Using Qualified Registry (MIPS-CQMs) ONLY: If you will be using MIPS-CQMs (previously called registry measures) for submission in 2019, the 2015 Edition EHR does not apply to you. I have heard a lot of comments that a 2015 Edition Certified EHR is required to earn end-to-end reporting bonus for these registry measures in 2019. That is not correct. The end-to-end reporting bonus is based on the registry’s method of data collection and is not based on the 2015 Edition EHR certification in any way.
Using EHR (eCQMs) ONLY: If you use EHR measures commonly referred to as eCQMs, you do need to make sure that you have a 2015 Edition Certified EHR. This is where it gets really complicated. Quality category requires full year reporting in 2019. Based on the 2015 EHR requirements, you should be able to report on the eCQMs even if the EHR is certified AFTER 1/1/2019. However, you definitely need to have the 2015 Edition certified EHR early in the year to report on those measures. There is some confusion around how soon in the year should that be. We are hoping to get more clarification from CMS in coming days.
Using both eCQM and MIPS-CQMs: If you would really like to leverage the changes in 2019 rule to get the best Quality score, you need to be able to analyze the best measures across eCQMs, MIPS-CQMs, and other MIPS measures. As discussed in (2) above, you should be able to do that as long as you have a 2015 certified EHR during 2019.
BEYOND CMS INCENTIVE PROGRAMS
It is important to mention that Certified EHR has value beyond CMS programs. ONC recently announced a EHR Reporting Program. As part of the program, ONC will provide publicly available comparative information on Certified Health IT. The program will reflect input from the developers and voluntary input from end users of Certified Health IT to design reporting criteria that will inform the purchasing and implementation decisions of Certified Health IT users.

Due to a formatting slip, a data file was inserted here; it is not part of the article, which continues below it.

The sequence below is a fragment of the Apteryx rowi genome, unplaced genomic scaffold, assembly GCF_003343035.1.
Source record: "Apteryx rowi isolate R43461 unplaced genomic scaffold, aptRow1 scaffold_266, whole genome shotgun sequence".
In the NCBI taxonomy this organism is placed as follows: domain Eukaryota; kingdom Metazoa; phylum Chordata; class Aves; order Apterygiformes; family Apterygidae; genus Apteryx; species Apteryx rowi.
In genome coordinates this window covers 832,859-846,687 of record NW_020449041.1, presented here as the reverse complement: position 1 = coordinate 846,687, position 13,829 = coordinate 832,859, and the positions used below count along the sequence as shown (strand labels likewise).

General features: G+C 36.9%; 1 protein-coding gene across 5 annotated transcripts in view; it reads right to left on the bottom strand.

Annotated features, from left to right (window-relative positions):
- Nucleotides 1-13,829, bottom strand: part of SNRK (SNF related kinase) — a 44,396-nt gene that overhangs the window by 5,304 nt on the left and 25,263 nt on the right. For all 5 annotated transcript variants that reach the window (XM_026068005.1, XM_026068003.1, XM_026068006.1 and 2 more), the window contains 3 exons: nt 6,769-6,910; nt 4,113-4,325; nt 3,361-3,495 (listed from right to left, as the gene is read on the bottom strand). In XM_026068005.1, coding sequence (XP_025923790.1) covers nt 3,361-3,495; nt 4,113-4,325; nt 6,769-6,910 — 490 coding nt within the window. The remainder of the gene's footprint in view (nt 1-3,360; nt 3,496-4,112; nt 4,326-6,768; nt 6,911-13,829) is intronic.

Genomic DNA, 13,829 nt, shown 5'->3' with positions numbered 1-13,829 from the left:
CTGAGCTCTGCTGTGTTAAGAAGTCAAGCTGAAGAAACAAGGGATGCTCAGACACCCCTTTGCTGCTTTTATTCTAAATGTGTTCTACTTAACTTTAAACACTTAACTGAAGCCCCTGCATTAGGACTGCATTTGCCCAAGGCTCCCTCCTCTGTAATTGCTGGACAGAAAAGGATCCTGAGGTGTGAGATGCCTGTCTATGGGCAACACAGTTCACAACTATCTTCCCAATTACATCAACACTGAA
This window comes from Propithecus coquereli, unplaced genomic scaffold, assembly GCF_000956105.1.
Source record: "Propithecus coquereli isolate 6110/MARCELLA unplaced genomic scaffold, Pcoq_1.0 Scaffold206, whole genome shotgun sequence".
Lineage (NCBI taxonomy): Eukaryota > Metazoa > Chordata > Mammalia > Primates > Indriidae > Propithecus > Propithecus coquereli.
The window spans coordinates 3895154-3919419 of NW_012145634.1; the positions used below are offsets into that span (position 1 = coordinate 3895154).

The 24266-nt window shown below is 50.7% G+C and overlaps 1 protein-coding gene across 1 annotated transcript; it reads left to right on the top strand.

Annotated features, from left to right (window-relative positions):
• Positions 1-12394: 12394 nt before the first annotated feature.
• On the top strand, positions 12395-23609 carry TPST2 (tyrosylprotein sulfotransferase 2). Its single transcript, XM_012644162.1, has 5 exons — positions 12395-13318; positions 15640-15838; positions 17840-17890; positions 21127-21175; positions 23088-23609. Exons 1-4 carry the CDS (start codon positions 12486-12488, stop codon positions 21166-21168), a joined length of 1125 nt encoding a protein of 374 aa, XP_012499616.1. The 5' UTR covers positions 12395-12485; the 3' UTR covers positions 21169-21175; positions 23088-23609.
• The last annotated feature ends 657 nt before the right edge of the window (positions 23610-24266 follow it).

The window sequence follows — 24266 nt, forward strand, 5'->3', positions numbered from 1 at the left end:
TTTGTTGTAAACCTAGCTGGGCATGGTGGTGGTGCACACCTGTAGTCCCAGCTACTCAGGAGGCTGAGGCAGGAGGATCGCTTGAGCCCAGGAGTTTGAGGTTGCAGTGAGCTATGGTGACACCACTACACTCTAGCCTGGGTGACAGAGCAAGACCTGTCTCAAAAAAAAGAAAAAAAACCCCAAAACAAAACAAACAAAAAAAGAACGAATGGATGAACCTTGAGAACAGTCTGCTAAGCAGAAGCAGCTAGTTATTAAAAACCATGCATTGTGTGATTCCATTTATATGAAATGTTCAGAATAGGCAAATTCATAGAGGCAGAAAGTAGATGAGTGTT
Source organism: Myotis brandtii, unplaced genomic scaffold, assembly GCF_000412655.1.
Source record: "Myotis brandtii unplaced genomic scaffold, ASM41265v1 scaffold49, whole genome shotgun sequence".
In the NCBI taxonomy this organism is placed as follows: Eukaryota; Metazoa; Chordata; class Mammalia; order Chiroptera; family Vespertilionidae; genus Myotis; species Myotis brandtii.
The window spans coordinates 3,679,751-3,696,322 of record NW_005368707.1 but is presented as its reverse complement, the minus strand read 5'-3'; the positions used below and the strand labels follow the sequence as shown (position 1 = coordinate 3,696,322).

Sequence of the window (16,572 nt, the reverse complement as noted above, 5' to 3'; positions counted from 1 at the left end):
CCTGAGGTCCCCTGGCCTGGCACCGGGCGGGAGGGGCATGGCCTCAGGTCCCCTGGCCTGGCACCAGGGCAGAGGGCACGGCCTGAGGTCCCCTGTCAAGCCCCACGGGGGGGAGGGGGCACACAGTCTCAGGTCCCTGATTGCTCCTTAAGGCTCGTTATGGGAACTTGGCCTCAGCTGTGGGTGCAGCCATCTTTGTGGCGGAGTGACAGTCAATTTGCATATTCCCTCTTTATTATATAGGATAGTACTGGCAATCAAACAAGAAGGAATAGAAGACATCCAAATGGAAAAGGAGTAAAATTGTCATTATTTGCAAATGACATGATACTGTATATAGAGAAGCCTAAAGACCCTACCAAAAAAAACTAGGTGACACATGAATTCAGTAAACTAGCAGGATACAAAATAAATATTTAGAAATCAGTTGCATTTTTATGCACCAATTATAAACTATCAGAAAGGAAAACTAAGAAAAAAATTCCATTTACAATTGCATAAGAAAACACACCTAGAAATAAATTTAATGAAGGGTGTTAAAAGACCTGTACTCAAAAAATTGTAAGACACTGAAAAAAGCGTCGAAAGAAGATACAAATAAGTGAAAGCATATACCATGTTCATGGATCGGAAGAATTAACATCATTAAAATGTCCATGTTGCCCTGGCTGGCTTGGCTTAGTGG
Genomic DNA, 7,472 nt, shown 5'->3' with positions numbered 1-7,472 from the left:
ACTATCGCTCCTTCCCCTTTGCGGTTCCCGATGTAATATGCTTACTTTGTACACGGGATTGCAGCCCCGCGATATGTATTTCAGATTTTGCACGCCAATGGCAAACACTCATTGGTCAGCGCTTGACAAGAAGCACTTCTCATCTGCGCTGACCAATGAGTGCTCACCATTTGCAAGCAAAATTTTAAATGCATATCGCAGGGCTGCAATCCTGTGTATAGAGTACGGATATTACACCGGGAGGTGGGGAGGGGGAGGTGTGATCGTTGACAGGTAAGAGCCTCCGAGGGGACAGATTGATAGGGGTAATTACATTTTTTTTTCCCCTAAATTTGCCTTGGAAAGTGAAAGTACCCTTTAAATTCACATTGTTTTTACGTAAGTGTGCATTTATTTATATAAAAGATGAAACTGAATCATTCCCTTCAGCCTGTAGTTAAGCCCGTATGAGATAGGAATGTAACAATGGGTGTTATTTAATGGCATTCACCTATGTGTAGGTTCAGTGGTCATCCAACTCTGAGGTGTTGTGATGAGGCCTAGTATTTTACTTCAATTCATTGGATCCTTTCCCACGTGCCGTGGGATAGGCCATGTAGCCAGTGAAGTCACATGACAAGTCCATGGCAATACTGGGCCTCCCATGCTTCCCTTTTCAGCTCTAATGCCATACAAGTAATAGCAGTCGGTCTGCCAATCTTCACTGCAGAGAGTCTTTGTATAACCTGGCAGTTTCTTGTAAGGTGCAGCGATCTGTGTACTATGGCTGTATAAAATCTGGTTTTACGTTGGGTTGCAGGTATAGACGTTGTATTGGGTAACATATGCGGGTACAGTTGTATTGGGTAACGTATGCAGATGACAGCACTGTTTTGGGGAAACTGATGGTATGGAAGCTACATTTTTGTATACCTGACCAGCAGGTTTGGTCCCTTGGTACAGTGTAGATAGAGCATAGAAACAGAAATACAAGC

MyMipsScore is a qualified registry for all the MIPS (previously known as registry) measures. In addition MyMipsScore has a 2015 Edition Certified EHR add-on component for 53 eCQMs. We are really excited with the changes in the final rule as this allows our users to collect, analyze, and report on any quality measure with any collection type. Our soon to be released 2019 MyMipsScore edition would allow users to compare eCQMs and MIPS-CQMs (registry measures) from a single screen similar to our current MIPS Score Simulator. Contact us if you are interested in learning more about the 2019 edition and getting early access to it in December.
If you are an EHR vendor currently working on 2015 EHR Certification, contact us to learn how you may be able to integrate your EHR with MyMipsScore and blend with our 2015 certification. This includes our current quality modules as well as some new modules that we are in the process of certifying. For a limited time, we are waiving off our integration fees for EHR vendors for the 2015 Edition certified module. That’s a deal you don’t want to miss.
To learn more, join us for a webinar as we dive into the details of 2015 Edition EHR Certification and its importance for 2019 MIPS and beyond.